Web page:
[fa icon="calendar"] 23-Aug-2017 07:43:12 / by Charlotte Smith
Retail marketing is always evolving with new technologies and changing customer needs forcing retailers and brands to adapt quickly or face extinction. Here's what you need to know about the five trends that are changing the shape of shopper marketing and setting the pace in this new era.
1. Authenticity is at the heart of it all
Simply put it is not about the brand it is all about the consumer. Brands need to give consumers a reason to care about them and their products. They need to know their customer, their needs and how best to communicate effectively across all channels, whether this is online or offline in brick and mortar stores. Traditional push marketing techniques, such as brand storytelling are redundant today, with educated consumers placing more emphasis on what brands stand for and what a product will do for them. If brands deliver on what they say they promise, whether that is in terms of ethical values or product capability – they have achieved authenticity.
Similarly, brands that instigate conversation, adopt a personality and actively engage with consumers create greater authenticity and resonate better with consumers. Consumers want to feel like they know a brand and that the brand knows them, a familiar tone of voice and meaningful relevant content can go a long way to help achieving this. Brands that are honest in their interactions and in their values cultivate a better sense of authenticity. However, this honesty is easy to test in a world where customers can quickly search and verify whether what a brand says is true – trust can be lost as easily as is gained, with the click of a button.
2. Experiential marketing trumps price
Price is no longer the most important differentiator. Consumers are all about the shopper experience. If you want to create a lasting impression on consumers, an in person experience is far more memorable than an easily forgettable digital experience that is often buried among many others on a newsfeed. Live interaction helps build an emotional connection between the consumer and the brand. Immersive and multi-sensory activities are what consumers remember, look at Waitrose in the UK – they offer free cups of coffee to all shoppers making the overall shopping experience more pleasant. These days you will not find a grocery store without an adjoining restaurant, coffee shop, or tasting section, offering customers the opportunity to satisfy the very appetite that motivated them to come to the store in the first place as well as enhancing their overall shopper experience.
3. Personalisation is more important than ever
With the rise of the omni-channel shopper, it is vital that brands create greater personalisation to connect with their customers. Customers like to be recognised, they are individualists when they shop and want to feel like brands understand their personal needs and preferences. Predictive recommendation models in retail marketing have been around for years and they work, but retailers need to take this to the next level and look at ways to use all of the data they have collected to create real-time interactions with customers throughout the buying journey – not just online. The most important purchasing decisions are made in store and this should not be forgotten, real-time mobile interaction while customers are deliberating on a purchase, could be the final push needed for a sale to get over the finish line.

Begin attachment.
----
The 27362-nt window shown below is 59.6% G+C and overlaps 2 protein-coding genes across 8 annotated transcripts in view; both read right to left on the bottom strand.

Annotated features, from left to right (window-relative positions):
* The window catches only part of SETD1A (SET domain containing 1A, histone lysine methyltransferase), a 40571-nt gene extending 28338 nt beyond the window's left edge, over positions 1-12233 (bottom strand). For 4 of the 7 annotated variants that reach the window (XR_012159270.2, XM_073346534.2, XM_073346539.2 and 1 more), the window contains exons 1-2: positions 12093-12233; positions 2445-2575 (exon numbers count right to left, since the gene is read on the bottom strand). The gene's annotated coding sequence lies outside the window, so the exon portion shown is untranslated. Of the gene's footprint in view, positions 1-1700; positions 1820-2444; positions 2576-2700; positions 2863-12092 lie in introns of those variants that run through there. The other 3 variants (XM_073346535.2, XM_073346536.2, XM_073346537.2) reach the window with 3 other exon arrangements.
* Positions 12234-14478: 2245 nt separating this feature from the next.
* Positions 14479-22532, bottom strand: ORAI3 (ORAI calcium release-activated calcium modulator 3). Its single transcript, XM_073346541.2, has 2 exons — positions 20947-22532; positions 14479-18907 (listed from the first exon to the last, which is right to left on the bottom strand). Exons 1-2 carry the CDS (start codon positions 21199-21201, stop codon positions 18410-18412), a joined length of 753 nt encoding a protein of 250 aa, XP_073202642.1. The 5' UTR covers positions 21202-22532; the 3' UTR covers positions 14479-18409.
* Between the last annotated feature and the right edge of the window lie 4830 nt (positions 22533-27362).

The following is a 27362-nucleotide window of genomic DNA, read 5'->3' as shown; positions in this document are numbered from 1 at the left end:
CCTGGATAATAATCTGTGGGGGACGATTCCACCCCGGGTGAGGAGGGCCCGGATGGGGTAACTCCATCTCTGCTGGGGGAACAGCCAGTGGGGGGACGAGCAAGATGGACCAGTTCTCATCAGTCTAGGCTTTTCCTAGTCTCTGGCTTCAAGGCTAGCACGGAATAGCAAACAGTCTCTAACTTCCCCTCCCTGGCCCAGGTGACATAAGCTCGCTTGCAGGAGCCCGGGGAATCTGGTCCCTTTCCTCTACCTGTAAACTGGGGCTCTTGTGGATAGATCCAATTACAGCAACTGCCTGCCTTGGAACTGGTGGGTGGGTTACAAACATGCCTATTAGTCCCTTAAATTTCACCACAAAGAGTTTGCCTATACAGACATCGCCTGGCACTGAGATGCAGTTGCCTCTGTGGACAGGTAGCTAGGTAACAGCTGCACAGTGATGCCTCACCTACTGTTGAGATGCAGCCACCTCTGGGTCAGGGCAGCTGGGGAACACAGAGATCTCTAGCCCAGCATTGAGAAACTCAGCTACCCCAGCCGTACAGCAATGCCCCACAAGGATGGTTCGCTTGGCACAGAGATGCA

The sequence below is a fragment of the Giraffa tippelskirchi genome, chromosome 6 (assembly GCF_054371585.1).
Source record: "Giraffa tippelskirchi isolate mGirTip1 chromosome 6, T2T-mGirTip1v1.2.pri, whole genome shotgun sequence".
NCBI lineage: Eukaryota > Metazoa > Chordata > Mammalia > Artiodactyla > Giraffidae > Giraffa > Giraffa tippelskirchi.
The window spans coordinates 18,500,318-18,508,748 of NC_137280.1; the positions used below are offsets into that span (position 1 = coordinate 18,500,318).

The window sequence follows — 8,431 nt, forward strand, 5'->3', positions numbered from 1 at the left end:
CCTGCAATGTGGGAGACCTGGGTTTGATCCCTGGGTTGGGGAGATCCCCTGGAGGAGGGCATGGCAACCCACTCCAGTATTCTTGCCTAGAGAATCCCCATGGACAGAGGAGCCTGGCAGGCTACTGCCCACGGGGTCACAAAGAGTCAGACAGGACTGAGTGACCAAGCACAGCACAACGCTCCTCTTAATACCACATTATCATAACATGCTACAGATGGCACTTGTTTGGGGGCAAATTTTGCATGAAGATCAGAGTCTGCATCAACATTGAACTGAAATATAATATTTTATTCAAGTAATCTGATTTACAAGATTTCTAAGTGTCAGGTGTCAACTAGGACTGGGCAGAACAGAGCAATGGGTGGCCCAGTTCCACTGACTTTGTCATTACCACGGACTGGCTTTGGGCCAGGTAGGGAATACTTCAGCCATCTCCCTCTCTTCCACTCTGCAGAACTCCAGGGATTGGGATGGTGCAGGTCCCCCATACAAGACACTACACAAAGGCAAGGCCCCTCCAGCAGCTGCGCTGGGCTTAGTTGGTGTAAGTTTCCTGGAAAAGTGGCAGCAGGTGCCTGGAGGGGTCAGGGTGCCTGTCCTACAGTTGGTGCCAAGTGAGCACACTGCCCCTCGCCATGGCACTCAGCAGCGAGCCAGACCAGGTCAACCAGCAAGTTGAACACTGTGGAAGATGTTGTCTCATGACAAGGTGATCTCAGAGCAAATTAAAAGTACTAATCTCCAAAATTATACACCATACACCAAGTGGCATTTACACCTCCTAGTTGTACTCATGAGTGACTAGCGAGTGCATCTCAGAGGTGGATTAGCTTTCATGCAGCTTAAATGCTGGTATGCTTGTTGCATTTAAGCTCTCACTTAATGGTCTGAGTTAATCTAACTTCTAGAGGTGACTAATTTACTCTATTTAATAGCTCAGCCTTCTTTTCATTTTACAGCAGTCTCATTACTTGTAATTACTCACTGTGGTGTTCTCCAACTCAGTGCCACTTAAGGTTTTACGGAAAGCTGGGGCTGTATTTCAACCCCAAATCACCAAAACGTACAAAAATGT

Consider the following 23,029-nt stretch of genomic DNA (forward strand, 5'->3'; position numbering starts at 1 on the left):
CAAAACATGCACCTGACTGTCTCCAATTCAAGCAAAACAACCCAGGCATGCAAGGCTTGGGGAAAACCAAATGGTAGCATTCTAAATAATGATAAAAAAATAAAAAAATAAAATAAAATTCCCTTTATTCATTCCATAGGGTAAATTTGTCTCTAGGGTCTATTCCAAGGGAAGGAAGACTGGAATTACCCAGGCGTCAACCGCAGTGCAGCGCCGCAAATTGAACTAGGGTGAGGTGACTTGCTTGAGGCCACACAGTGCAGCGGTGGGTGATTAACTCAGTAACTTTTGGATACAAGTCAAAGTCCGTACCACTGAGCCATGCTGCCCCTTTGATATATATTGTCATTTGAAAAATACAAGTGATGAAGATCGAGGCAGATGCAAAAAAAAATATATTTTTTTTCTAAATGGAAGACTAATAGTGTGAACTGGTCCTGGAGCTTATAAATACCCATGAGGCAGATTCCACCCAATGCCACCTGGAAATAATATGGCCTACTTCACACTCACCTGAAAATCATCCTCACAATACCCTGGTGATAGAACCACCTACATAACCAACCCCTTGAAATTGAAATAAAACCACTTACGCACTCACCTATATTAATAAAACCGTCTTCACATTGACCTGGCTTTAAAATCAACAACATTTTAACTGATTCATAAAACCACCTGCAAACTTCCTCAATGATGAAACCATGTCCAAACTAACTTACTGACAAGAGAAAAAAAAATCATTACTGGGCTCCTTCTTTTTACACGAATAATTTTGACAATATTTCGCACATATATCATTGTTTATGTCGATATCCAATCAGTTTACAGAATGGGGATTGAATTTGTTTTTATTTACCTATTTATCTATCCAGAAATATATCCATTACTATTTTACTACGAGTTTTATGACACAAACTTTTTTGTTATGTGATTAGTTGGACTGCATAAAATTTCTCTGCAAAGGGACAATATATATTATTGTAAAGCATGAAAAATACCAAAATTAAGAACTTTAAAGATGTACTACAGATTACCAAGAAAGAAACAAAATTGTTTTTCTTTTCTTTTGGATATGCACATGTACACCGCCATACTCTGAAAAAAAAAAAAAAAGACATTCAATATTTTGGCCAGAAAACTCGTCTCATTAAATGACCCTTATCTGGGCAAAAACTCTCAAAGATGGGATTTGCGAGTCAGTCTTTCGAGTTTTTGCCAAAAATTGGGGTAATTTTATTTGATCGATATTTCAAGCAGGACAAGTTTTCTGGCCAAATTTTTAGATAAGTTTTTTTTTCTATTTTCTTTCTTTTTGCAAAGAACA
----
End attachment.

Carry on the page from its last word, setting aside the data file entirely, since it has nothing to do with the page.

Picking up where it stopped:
4. Proximity marketing unites online and offline
There has been a rapid rise in the use of beacons by brands and retailers alike, looking to take advantage of both the demographic and psychographic data, they have already collected and the data they can collect as consumers shop. Beacons allow brick and mortar stores to offer personalised promotions to consumers as soon as they near or enter a store. Shoppers can receive an SMS or email offering them a discount or tailored offering related to their previous online searches or in store activities. Beacons can seamlessly connect the online and offline, allowing retailers and brands to map a customer’s journey around a store collecting information on which sections or aisles they spend the longest in. Once collected, this data can be used together with data gathered online to send customised offers to customers.
5. Don’t forget your people
With technology innovation allowing for the convergence of offline and online, the point of purchase in store has never been so important. Customers expect the informative and personalised approach they receive online to be replicated in store, with the onus on sales people to deliver the same messaging and information coupled with the human interaction that only deepens the emotional connection between customer and brand. As retailers cut back on personnel, those that they do have need to be at the top of their game. The expectation of the level of customer service has risen in retail marketing, and retailers can ill afford to neglect this area as it forms an integral part of the in store shopper experience.
Authentic shopper marketing experience through data and people
As mobile continues to dominate, consumers are looking for more meaningful shopper experiences that stretch from online to offline seamlessly. The emphasis is on authenticity and brands being true to their identity as well as their customers. As such, brands need to look at creating shopper experiences that reflect their personality and give customers an experience at every touch point. While it is easy to get carried away with data and technology, you cannot forget the people in store who make up for the authenticity technology lacks.
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